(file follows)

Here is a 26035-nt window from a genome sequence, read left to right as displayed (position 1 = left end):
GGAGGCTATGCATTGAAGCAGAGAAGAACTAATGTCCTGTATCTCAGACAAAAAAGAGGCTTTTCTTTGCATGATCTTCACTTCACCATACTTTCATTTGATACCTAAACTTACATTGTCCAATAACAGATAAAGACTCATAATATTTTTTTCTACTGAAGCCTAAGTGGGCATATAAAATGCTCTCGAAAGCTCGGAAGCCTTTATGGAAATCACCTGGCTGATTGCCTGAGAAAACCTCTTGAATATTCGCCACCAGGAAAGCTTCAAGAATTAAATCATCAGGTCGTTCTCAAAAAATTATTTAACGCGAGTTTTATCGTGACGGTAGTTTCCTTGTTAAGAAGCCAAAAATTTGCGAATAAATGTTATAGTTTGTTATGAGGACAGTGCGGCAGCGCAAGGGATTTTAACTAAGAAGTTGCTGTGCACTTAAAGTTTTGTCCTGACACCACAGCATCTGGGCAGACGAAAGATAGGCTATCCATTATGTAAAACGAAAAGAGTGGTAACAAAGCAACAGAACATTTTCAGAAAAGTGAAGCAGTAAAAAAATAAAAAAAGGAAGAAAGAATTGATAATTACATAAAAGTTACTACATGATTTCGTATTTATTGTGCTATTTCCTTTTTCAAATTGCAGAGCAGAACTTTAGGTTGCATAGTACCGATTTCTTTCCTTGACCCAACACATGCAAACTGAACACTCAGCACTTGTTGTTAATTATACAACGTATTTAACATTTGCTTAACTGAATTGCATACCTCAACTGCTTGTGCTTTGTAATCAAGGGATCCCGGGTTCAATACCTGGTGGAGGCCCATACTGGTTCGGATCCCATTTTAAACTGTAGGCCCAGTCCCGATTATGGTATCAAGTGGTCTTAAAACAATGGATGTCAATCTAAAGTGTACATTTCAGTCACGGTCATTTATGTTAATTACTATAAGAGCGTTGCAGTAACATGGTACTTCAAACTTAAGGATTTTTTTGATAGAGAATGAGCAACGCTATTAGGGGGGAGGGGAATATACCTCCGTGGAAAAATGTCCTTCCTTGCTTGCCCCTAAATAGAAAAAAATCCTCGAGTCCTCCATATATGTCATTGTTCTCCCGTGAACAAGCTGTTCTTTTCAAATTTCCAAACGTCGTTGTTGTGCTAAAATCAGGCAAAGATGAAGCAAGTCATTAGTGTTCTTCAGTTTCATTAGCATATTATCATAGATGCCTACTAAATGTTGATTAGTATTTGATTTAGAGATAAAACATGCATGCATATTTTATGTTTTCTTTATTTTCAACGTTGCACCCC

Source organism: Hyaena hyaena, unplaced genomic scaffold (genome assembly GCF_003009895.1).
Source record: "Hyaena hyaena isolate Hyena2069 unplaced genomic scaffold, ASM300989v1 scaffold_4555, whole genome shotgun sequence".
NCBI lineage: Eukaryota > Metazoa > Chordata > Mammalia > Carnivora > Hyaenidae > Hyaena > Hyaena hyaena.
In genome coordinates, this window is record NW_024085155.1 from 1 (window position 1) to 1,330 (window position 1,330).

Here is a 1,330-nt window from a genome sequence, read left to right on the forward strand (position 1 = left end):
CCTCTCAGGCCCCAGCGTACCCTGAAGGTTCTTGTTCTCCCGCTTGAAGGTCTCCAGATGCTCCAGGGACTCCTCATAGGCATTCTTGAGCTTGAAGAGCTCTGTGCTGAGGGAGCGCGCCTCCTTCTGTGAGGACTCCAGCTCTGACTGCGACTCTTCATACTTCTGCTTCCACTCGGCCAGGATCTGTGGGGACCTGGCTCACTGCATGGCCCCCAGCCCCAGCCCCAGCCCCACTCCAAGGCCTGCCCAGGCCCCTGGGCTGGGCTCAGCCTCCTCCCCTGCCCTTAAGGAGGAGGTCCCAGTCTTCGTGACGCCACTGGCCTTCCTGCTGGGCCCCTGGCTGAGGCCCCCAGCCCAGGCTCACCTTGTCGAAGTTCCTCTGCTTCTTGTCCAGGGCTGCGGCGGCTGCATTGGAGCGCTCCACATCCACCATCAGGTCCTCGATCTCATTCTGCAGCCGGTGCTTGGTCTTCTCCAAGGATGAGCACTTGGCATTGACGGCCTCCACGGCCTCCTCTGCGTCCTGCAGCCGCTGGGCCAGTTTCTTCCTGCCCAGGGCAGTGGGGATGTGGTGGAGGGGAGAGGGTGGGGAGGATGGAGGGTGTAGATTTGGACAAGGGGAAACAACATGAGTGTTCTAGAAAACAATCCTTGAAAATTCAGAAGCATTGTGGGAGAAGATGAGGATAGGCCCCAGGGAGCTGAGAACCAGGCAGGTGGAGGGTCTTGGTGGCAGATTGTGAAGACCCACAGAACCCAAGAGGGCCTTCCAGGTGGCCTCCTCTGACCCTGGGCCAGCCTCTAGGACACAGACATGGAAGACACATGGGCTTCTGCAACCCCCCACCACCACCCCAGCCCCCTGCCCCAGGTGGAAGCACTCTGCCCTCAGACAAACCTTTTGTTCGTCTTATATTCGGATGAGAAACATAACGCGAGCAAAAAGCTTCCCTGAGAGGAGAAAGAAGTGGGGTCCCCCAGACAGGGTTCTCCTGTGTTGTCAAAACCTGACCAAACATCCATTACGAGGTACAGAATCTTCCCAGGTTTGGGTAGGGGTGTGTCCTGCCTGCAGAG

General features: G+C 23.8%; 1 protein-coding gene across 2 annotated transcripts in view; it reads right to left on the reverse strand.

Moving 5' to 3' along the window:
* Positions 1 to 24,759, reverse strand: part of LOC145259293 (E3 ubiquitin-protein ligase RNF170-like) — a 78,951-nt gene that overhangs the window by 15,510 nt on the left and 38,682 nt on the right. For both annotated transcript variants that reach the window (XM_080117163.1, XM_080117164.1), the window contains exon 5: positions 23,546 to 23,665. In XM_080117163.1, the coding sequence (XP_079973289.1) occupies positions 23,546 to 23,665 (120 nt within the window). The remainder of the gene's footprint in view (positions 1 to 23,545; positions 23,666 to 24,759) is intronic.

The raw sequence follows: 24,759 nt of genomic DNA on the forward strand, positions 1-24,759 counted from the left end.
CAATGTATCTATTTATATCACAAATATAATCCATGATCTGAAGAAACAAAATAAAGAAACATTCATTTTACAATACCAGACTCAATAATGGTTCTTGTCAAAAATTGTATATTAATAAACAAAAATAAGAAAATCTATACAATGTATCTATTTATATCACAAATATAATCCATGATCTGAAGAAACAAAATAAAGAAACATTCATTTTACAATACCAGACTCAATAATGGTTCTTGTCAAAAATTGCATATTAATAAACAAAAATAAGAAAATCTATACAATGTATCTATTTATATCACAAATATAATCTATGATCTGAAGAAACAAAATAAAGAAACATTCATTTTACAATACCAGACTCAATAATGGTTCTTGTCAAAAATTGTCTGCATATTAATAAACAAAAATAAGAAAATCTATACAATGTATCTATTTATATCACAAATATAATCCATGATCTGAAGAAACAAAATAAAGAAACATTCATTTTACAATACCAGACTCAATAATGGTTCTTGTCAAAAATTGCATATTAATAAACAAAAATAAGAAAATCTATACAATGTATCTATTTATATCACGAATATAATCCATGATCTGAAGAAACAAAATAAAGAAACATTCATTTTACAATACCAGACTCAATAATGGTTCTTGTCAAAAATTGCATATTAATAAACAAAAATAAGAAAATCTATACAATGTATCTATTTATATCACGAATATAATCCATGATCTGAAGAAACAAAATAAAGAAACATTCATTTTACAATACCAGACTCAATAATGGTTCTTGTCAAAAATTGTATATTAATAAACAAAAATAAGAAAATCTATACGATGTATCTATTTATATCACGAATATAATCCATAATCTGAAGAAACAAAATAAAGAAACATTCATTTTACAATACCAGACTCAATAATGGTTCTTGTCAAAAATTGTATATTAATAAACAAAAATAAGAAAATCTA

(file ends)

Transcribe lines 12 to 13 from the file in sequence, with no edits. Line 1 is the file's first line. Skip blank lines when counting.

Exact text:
The raw sequence follows: 24,759 nt of genomic DNA on the forward strand, positions 1-24,759 counted from the left end.
CAATGTATCTATTTATATCACAAATATAATCCATGATCTGAAGAAACAAAATAAAGAAACATTCATTTTACAATACCAGACTCAATAATGGTTCTTGTCAAAAATTGTATATTAATAAACAAAAATAAGAAAATCTATACAATGTATCTATTTATATCACAAATATAATCCATGATCTGAAGAAACAAAATAAAGAAACATTCATTTTACAATACCAGACTCAATAATGGTTCTTGTCAAAAATTGCATATTAATAAACAAAAATAAGAAAATCTATACAATGTATCTATTTATATCACAAATATAATCTATGATCTGAAGAAACAAAATAAAGAAACATTCATTTTACAATACCAGACTCAATAATGGTTCTTGTCAAAAATTGTCTGCATATTAATAAACAAAAATAAGAAAATCTATACAATGTATCTATTTATATCACAAATATAATCCATGATCTGAAGAAACAAAATAAAGAAACATTCATTTTACAATACCAGACTCAATAATGGTTCTTGTCAAAAATTGCATATTAATAAACAAAAATAAGAAAATCTATACAATGTATCTATTTATATCACGAATATAATCCATGATCTGAAGAAACAAAATAAAGAAACATTCATTTTACAATACCAGACTCAATAATGGTTCTTGTCAAAAATTGCATATTAATAAACAAAAATAAGAAAATCTATACAATGTATCTATTTATATCACGAATATAATCCATGATCTGAAGAAACAAAATAAAGAAACATTCATTTTACAATACCAGACTCAATAATGGTTCTTGTCAAAAATTGTATATTAATAAACAAAAATAAGAAAATCTATACGATGTATCTATTTATATCACGAATATAATCCATAATCTGAAGAAACAAAATAAAGAAACATTCATTTTACAATACCAGACTCAATAATGGTTCTTGTCAAAAATTGTATATTAATAAACAAAAATAAGAAAATCTA